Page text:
BECU Trust Merger Looks to Expand on Decade of Service
More than 10 years after it opened its doors for business, BECU Trust Co., has entered a new phase.
The wholly owned subsidiary of the $11.5 billion BECU in Seattle merged with MEMBERS Trust Co., the Tampa, Fla.-based, nationally-chartered, credit union-owned trust firm, on July 29. The new name will be BECU Trust Services.
With MTC being the surviving entity, BTC’s staff of eight, which includes four trust officers, will continue to serve BECU’s more than 826,000 members at the credit union’s Tukwila, Wash. Financial Center, said Linda Davenport, vice president and senior trust officer at BECU Trust. Launched in 2004, MTC is owned by several credit unions and CUNA Mutual Group.
The merger is actually two years in the making. In July 2011, both trust companies announced their intentions to merge. Part of the motivation for combining the two organizations was to provide BTC with access to additional staff, expertise, and technical support to expand to current and future members without sacrificing the personal relationships that had been developed, BECU said at the time.
Fast forward two years and the goals are still intact.
“What prompted the merger was really looking at increasing strength on the investment side,” Davenport said. “The market can change and turn on a dime depending on what’s taking place. We were also looking at opportunities to take advantage of economies of scale from an operational aspect.”
Prior to the merger, MTC had $800 million in, Davenport said. Other businesses and BTC’s assets under administration, which topped $180 million, pushed MTC’s total past the $1 billion mark.
When BTC officially launched in 2003, it set out to offer a range of services including investment management, living trusts, estate and financial planning, personal representative and executor services, retirement plan rollovers and fiduciary and investment services.
Davenport said over the past decade, BTC has served a gamut of members on what she describes as their unique journeys. For instance, she said there has been an increase in referrals for special need trusts to assist those family members with disabilities and settlement trusts. With the merger, MTC will be able to provide very comprehensive information and staff expertise to continue facilitating these forms of estate planning, particularly with the special need accounts.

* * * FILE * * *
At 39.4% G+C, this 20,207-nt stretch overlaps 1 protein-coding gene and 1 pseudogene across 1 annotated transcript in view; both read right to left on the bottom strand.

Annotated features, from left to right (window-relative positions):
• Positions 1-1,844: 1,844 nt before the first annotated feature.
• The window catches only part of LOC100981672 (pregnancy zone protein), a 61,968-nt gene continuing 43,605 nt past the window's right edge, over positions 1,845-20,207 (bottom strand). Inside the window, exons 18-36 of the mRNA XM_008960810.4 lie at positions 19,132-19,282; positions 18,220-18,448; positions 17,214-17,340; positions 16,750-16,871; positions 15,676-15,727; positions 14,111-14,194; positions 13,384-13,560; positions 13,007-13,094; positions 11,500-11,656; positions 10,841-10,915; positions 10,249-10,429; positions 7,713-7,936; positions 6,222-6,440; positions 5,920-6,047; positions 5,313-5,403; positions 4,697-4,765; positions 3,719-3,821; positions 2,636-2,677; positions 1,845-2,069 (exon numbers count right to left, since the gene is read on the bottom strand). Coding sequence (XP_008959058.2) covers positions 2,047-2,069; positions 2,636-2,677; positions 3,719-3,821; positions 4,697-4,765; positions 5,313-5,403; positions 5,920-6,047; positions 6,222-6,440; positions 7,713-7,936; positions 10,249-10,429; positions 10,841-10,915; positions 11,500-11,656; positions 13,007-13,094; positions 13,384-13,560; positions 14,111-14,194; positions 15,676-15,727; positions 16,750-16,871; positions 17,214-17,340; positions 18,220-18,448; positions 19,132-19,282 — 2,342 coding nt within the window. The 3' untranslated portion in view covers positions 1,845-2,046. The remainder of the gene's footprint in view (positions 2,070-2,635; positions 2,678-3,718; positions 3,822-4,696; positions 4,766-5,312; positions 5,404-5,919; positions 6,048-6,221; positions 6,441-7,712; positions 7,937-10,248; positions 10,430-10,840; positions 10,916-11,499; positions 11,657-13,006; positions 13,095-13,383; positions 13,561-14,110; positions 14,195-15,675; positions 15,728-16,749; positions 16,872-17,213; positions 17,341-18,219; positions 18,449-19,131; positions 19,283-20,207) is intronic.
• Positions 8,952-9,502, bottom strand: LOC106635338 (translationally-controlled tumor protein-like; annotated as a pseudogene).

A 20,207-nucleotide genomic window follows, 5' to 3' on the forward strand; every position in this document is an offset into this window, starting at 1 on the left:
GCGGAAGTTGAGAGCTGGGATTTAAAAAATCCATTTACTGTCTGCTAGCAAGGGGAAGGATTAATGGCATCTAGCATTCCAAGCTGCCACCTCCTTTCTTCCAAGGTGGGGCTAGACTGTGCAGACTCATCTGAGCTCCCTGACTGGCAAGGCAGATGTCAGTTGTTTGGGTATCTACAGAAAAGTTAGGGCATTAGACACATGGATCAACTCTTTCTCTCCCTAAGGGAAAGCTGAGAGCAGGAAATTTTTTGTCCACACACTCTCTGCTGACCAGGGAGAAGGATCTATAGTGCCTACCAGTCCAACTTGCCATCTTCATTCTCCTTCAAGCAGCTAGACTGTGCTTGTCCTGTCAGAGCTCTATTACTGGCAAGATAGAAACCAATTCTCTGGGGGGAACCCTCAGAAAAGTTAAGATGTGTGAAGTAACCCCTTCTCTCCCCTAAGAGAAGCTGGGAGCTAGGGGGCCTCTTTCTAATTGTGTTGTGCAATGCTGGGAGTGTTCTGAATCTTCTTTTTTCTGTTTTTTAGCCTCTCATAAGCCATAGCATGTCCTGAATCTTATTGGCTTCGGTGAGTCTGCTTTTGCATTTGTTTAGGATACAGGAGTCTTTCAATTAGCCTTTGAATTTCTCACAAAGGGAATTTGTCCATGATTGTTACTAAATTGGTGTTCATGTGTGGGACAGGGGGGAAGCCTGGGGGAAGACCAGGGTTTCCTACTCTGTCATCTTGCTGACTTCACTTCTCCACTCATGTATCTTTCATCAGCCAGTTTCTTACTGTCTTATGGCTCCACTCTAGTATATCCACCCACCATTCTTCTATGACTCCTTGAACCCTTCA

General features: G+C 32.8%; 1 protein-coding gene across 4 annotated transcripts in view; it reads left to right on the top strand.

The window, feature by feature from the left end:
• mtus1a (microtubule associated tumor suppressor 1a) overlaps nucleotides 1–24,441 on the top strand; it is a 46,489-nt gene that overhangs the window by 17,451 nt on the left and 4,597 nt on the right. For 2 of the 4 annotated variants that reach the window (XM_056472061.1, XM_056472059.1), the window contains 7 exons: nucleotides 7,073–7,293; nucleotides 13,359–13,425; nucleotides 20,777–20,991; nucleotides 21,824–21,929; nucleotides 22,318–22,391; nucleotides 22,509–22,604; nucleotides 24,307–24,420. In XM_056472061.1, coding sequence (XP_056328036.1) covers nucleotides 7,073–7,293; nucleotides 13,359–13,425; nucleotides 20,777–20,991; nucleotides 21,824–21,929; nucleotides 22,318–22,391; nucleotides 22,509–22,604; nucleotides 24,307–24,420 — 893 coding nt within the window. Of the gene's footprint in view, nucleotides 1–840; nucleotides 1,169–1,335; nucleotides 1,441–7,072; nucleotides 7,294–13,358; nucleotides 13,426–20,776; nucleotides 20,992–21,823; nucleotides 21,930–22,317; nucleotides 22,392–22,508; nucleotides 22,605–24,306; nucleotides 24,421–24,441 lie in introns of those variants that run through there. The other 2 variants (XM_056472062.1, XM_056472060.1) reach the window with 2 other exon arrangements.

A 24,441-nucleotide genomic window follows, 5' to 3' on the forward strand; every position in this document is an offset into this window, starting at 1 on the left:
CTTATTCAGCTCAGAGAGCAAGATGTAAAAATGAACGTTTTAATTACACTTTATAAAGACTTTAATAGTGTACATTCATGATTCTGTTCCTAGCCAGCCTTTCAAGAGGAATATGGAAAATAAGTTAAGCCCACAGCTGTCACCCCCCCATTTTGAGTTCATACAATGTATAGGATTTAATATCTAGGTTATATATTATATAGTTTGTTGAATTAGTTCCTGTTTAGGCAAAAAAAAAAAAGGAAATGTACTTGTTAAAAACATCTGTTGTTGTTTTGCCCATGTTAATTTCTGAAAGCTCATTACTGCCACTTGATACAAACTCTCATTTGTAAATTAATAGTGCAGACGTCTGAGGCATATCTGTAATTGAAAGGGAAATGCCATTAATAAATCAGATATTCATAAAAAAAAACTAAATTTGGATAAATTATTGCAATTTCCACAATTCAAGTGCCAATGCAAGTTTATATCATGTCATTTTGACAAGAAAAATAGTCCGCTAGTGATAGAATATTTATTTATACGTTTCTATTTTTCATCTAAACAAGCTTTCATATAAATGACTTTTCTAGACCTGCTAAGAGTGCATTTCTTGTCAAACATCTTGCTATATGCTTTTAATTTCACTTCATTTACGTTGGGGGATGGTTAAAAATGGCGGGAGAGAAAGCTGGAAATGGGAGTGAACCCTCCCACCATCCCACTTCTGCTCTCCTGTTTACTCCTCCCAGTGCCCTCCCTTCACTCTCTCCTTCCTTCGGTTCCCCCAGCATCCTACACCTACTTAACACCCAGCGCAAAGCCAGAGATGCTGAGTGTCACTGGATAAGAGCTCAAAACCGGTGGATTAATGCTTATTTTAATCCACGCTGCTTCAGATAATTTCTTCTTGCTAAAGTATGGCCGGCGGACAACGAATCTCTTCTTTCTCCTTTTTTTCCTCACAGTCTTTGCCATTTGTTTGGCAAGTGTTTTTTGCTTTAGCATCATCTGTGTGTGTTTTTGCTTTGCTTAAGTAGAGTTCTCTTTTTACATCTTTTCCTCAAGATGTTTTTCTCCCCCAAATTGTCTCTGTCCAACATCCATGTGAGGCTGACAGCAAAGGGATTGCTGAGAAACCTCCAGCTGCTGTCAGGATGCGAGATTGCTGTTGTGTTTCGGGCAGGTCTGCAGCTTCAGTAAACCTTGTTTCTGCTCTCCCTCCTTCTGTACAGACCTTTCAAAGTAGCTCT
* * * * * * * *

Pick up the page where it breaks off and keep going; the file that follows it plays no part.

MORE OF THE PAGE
“That part of the business is feel good business because we can help add value to a family and make a difference in their lives,” Davenport said. “Trust services are really a natural fit for credit unions because as a fiduciary, we are held to a very high standard when it comes to serving our members.”
While the costs to merge BTC into MTC were not provided, the expenses are compared to those for a startup business, said Todd Pietzsch, manager of public relations for BECU.
“Sure, there would be upfront costs to put it together,” Pietzsch. “We’re looking at longevity. The plan is more long term in nature.”
Davenport said BECU Trust Services has an ownership stake in MTC. BECU Senior Vice President of Member Operations Scott Strand will also become a member of MTC’s board of directors.
“We share the same values and mission to provide trust and investment services in the best interest of the member so the merger will prove to be beneficial to both entities and more importantly to our members,” said Tom Walker, president/CEO of MTC, who added that BTC approached the company about merging.
The BTC merger is the latest union for MTC. In 2007, Members Trust Co. of Colorado merged into MTC bringing in additional $100 million in assets and an increase in trust officers available to credit unions.